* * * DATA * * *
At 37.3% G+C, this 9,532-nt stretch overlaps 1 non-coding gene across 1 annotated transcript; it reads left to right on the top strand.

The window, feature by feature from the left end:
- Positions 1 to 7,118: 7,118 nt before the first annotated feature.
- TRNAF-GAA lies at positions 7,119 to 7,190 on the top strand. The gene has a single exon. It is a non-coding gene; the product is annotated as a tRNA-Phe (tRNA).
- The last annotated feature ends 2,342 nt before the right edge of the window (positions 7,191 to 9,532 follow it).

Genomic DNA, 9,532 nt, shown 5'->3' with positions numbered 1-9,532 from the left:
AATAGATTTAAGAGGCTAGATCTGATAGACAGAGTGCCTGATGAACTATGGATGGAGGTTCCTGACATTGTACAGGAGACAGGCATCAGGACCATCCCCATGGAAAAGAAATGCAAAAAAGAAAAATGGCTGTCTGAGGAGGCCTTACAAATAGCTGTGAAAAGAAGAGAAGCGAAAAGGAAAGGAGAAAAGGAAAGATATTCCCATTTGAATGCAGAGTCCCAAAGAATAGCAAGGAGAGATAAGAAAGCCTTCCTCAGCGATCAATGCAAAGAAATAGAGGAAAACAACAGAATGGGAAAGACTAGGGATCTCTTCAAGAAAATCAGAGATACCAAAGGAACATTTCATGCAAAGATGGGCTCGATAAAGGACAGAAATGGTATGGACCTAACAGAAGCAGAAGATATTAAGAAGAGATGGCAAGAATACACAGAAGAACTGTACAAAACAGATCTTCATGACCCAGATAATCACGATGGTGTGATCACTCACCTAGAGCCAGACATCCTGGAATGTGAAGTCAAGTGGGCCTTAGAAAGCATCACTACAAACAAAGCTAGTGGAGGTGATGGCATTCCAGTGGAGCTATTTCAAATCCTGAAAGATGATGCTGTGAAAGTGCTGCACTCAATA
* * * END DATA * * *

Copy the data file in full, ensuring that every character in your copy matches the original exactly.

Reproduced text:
At 37.3% G+C, this 9,532-nt stretch overlaps 1 non-coding gene across 1 annotated transcript; it reads left to right on the top strand.

The window, feature by feature from the left end:
- Positions 1 to 7,118: 7,118 nt before the first annotated feature.
- TRNAF-GAA lies at positions 7,119 to 7,190 on the top strand. The gene has a single exon. It is a non-coding gene; the product is annotated as a tRNA-Phe (tRNA).
- The last annotated feature ends 2,342 nt before the right edge of the window (positions 7,191 to 9,532 follow it).

Genomic DNA, 9,532 nt, shown 5'->3' with positions numbered 1-9,532 from the left:
AATAGATTTAAGAGGCTAGATCTGATAGACAGAGTGCCTGATGAACTATGGATGGAGGTTCCTGACATTGTACAGGAGACAGGCATCAGGACCATCCCCATGGAAAAGAAATGCAAAAAAGAAAAATGGCTGTCTGAGGAGGCCTTACAAATAGCTGTGAAAAGAAGAGAAGCGAAAAGGAAAGGAGAAAAGGAAAGATATTCCCATTTGAATGCAGAGTCCCAAAGAATAGCAAGGAGAGATAAGAAAGCCTTCCTCAGCGATCAATGCAAAGAAATAGAGGAAAACAACAGAATGGGAAAGACTAGGGATCTCTTCAAGAAAATCAGAGATACCAAAGGAACATTTCATGCAAAGATGGGCTCGATAAAGGACAGAAATGGTATGGACCTAACAGAAGCAGAAGATATTAAGAAGAGATGGCAAGAATACACAGAAGAACTGTACAAAACAGATCTTCATGACCCAGATAATCACGATGGTGTGATCACTCACCTAGAGCCAGACATCCTGGAATGTGAAGTCAAGTGGGCCTTAGAAAGCATCACTACAAACAAAGCTAGTGGAGGTGATGGCATTCCAGTGGAGCTATTTCAAATCCTGAAAGATGATGCTGTGAAAGTGCTGCACTCAATA